Transgenic crops: trends and dynamics in the world and in Latin America

Abstract

Transgenic crops have been the recipient of strong support as well as vigorously opposed opinions since their appearance. In any case, their growth throughout the world has been remarkable, and the production and commercialization of transgenics in Latin America has been especially significant. The purpose of the present study was to analyze transgenic crop production trends around the world and the relationship between the area allocated to the cultivation of transgenic crops and the profits generated by this activity. Data concerning Latin American countries and their participation in transgenic crop production are addressed specifically. The present study used covariance analysis, Pearson’s correlation coefficient, time series analysis, Dicker–Fuller test, Durbin–Watson statistic, standardization, and different measures of central tendency. Results for the period between 1996 and 2016 show that, despite the significant increase in the area planted with this type of crops, their production presented a deterministic growth behavior, which is explained using a non-stationary model. Current data are insufficient to establish a causal relationship between cultivated hectares and their derived profits. Finally, the present study showed that production increased considerably from 2004 to 2016 in the cases of Brazil, Argentina, Paraguay, and Uruguay, as well as a positive relationship between the global area planted with transgenics and the corresponding area in these selected countries.

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Fig. 1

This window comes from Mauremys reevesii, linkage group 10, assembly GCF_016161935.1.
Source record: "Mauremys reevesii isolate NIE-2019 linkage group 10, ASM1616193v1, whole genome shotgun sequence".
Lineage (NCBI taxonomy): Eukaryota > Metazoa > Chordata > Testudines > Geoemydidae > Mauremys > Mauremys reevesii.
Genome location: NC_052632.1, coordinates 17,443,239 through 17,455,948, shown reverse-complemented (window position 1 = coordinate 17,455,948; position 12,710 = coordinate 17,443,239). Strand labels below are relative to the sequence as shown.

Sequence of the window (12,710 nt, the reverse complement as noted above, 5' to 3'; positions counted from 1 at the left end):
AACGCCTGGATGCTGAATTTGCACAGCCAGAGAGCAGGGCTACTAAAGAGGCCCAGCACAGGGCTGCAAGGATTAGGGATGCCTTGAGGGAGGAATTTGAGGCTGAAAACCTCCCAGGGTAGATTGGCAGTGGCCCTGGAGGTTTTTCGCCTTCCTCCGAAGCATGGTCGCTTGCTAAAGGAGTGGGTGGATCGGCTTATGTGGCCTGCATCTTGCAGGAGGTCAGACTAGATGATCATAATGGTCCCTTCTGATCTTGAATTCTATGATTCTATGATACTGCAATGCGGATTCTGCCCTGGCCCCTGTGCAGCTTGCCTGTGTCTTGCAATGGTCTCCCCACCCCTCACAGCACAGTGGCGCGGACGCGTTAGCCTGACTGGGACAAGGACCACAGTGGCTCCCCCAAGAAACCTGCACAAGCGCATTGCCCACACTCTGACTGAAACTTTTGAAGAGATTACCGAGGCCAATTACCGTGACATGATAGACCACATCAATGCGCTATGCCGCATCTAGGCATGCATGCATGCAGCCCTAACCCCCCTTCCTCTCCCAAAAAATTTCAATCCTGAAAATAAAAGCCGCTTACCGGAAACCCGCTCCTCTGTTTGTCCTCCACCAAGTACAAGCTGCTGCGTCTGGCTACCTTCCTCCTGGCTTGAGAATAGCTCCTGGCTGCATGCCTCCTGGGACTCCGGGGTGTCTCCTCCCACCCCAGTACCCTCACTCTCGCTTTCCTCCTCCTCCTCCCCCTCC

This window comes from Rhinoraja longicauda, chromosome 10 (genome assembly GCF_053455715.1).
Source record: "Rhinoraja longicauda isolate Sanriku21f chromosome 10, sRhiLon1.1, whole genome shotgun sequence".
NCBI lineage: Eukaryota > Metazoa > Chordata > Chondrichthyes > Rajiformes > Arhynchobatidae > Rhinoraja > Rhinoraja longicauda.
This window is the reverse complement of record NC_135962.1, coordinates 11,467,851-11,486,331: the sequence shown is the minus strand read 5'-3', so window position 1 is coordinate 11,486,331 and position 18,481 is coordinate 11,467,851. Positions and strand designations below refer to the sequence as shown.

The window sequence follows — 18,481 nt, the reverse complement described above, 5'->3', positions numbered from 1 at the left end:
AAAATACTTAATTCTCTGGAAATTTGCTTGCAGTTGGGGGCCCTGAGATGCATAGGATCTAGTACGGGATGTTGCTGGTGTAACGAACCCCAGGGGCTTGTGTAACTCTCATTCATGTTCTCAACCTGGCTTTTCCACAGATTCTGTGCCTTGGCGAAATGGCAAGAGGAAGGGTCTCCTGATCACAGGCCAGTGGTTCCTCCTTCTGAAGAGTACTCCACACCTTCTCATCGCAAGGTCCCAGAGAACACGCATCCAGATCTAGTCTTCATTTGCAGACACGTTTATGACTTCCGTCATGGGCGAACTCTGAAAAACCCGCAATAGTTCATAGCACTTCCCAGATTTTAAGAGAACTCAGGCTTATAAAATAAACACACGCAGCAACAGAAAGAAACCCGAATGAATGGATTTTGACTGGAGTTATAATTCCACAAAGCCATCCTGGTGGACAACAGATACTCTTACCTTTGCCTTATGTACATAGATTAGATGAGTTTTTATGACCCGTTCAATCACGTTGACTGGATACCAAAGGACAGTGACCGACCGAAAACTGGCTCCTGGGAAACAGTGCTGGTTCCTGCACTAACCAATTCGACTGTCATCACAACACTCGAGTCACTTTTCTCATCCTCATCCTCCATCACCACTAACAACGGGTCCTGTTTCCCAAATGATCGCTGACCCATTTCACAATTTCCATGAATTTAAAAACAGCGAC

Source: Created by the authors based on ISAAA (2016)

Fig. 2

Source: Created by the authors based on ISAAA (2016)

Fig. 3

Source: Prepared by the authors based on ISAAA (2016)

Notes

  1. 1.

    This statistic was calculated as follows: \({\text{Cov}}\left({{\text{X}},{\text{Y}}} \right) = \frac{{\mathop \sum \nolimits_{i = 1}^{i = n} \left({X_{i} - \bar{X}} \right)\left({Y_{i} - \bar{Y}} \right)}}{n}\).

  2. 2.

    Weak stationarity is referred to mainly because the probabilistic distribution associated with the series analyzed in the present study is unknown, as well as any combination of observations and all of its moments, which are time-independent.

  3. 3.

    Augmented Dickey-Fuller test validated the null hypothesis H0 = The series contains a unit root (series is non-stationary) over the alternative hypothesis H1 = The series does not contain a unit root (series is stationary).

  4. 4.

    Standardization was carried out using the expression \({\text{Z}}_{\text{i}} = \frac{{X_{i} - \bar{X}}}{{es\left({X_{i}} \right)}}\), a normal probability distribution function with a set mean of 0 and a variance of 1. This makes it possible to modify the variable \(\left| {{\text{Z}}_{\text{i}}} \right|\), which in turn allows for variables of different measurement units to be compared.

  5. 5.

    Average values.

  6. 6.

    The selection of Latin American countries was based on the availability of data. Information is not available for all countries or records are only available for a distinct set of years.

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Acknowledgements

We would like to acknowledge the support provided by the National Polytechnic Institute (Instituto Politécnico Nacional), Secretariat for Research and Postgraduate Studies (Secretaría de Investigación y Posgrado), Grant Numbers 20180919 and 20180205. We also thank to CONACYT for the postdoctoral grant of Dr. Gerardo Reyes Ruiz.

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Correspondence to Alejandro Barragán-Ocaña.

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Barragán-Ocaña, A., Reyes-Ruiz, G., Olmos-Peña, S. et al. Transgenic crops: trends and dynamics in the world and in Latin America. Transgenic Res 28, 391–399 (2019). https://doi.org/10.1007/s11248-019-00123-8

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Keywords

  • Transgenic
  • Crops
  • Production
  • Commercialization
  • World
  • Latin America